Tag Archives: Frosting

Double-Chocolate Double-Malt Frosted Brownies: Recycling and Reusing Recipes

Are you a die-hard chocolate-malt lover? If so, these chocolate brownies are for you.

For a few months now, I have had what my late grandmother Jessie used to call a “yen” for chocolate-malt (Jessie had a great brownie recipe, too).  I blame my chocolate-malt fixation on Geni of Sweet and Crumby, after her post on a famous chocolate malt cake from a diner in Pasadena.

Geni’s post prompted me to adapt her chocolate-malt buttercream frosting;  I used it as a filling for a cupcake, topped with a quick meringue icing from King Arthur Flour’s site via the tantalizing “Chocolate Bliss Cake” from Debbie’s instructive site, A Feast for the Eyes. The InterTubes seem perfect for reusing and recycling, if not reducing in this instance (and you can forget about that last one in the context of double-chocolate-malt iced brownies).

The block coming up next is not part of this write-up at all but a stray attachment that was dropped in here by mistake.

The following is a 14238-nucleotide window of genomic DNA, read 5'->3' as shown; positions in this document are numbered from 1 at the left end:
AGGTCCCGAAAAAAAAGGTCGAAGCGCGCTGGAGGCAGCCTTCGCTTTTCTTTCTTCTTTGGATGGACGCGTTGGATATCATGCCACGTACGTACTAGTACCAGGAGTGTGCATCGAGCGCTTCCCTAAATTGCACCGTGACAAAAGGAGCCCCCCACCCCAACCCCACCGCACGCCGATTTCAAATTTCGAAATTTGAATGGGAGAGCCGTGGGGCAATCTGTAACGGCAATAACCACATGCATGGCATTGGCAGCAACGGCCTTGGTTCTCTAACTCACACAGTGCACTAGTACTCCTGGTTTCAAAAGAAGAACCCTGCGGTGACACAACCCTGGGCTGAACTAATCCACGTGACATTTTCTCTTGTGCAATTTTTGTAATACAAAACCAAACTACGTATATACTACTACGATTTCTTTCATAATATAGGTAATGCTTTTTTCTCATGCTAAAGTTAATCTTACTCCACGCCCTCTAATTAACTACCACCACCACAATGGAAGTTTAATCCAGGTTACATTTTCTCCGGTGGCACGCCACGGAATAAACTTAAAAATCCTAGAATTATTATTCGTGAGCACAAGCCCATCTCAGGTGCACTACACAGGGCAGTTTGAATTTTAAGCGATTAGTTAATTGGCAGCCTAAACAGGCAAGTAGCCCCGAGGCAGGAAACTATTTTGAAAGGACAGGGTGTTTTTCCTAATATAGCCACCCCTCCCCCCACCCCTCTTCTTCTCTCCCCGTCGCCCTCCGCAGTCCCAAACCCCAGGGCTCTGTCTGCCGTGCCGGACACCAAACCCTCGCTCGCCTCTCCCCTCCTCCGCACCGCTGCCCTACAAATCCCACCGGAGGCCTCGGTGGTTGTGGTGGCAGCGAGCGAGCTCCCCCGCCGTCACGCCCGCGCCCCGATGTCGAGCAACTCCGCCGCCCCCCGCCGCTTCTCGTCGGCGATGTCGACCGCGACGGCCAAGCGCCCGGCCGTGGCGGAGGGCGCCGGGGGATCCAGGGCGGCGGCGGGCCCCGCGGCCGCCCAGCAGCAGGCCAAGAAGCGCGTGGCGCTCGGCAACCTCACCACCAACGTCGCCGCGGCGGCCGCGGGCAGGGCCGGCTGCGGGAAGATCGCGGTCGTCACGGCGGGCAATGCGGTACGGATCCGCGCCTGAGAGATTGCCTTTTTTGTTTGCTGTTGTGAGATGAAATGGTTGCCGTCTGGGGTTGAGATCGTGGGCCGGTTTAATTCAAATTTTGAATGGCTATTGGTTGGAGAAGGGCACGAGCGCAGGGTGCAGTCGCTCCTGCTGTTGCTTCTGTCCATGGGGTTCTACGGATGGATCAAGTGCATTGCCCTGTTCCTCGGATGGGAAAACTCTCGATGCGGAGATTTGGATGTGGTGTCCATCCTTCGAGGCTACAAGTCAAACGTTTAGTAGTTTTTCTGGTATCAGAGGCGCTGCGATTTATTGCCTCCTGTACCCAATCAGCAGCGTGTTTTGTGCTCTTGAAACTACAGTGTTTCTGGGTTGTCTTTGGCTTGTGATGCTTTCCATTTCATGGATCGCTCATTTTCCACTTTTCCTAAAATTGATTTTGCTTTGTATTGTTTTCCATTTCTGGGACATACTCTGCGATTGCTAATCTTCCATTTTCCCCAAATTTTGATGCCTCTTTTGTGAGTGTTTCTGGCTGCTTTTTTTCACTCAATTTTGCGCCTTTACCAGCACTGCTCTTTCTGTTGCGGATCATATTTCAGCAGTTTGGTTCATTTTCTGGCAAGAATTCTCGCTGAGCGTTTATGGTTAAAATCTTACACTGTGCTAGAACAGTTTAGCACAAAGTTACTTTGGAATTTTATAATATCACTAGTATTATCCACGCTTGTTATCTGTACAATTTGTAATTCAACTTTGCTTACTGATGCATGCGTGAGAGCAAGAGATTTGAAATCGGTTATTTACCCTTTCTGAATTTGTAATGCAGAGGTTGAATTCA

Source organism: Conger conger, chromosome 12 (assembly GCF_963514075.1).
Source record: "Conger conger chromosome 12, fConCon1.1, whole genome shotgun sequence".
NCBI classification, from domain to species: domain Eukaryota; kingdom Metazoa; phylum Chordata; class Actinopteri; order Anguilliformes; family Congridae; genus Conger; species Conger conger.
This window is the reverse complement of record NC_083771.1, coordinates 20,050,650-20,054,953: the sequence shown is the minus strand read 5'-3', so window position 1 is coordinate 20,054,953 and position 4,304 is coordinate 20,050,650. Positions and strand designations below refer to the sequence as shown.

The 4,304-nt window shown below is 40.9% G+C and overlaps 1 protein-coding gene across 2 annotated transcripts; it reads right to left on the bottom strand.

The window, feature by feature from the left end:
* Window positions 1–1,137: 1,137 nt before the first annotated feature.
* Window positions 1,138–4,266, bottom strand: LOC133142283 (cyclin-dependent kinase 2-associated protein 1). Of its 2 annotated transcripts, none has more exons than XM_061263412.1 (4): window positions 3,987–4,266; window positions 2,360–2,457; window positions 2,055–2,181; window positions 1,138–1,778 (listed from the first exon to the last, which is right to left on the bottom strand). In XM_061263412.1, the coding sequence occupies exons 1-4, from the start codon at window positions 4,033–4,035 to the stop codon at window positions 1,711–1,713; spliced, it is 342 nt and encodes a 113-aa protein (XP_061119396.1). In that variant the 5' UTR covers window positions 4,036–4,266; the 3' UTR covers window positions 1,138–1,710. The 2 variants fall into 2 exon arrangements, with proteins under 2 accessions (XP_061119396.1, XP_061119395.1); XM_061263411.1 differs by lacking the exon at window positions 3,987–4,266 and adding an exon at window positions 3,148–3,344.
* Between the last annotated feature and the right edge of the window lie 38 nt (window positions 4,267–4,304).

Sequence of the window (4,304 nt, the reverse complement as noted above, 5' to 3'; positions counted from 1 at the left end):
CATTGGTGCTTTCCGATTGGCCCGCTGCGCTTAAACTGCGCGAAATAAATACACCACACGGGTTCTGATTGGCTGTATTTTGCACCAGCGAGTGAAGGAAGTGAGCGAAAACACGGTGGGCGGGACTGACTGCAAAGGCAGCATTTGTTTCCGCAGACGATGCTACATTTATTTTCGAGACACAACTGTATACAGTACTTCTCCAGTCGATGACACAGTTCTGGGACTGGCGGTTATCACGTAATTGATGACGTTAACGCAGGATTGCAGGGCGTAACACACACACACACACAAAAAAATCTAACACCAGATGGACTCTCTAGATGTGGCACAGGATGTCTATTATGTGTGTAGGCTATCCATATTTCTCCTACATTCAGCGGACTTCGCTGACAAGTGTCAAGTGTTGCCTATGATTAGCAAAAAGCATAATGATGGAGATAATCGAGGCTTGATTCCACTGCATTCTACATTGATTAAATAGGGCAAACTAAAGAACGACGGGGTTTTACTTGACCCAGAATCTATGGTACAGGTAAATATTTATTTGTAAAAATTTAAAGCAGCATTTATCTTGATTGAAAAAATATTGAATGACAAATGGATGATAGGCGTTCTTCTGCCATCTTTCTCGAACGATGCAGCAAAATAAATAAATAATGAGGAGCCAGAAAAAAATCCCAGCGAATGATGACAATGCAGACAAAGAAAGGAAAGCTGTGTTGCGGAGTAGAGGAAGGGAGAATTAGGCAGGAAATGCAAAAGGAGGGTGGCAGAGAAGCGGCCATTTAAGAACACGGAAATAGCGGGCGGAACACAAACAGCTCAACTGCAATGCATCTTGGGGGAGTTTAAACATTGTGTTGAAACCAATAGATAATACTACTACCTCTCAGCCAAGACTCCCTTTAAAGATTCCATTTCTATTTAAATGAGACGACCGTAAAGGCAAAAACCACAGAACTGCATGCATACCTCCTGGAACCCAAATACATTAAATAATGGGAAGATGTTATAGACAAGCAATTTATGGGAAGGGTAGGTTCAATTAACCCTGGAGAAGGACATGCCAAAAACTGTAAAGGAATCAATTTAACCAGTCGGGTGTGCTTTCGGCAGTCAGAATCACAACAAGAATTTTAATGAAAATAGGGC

Recycling and reusing are not new to me.  My first “official” job was working for a recycling centre part-time while in high school, for the minimum wage of $2.65/hour.  Despite the low pay, there were perks, such as finding and reading a wealth of publications during slow times (not to mention the shocking revelation of a vast variety and quantity of unmentionable magazines – at least for a 16-year-old, back in the pre-InterWeb days of the 1970s).

More recently, I worked for a world-wide conservation organization, whose recognizable logo is an endangered black-and-white bear – have you guessed it yet?  At one teleconference, I offered that the well-known campaign “Reduce, Reuse, Recycle” is not a triumvirate of equals, rather it was a hierarchy.  That is, first, we should reduce consumption before reusing or repurposing things.  If those two are not possible, recycling is the next step.  I had said this in a discussion on how to best engage people in daily activities around conservation. The campaign of the “Three Rs”, dating back to the 1970s, was one to which people now give little thought about the components.  “Reduce, Reuse, Recycle” are so well-known that rarely do people reflect on the better and best options within the trio.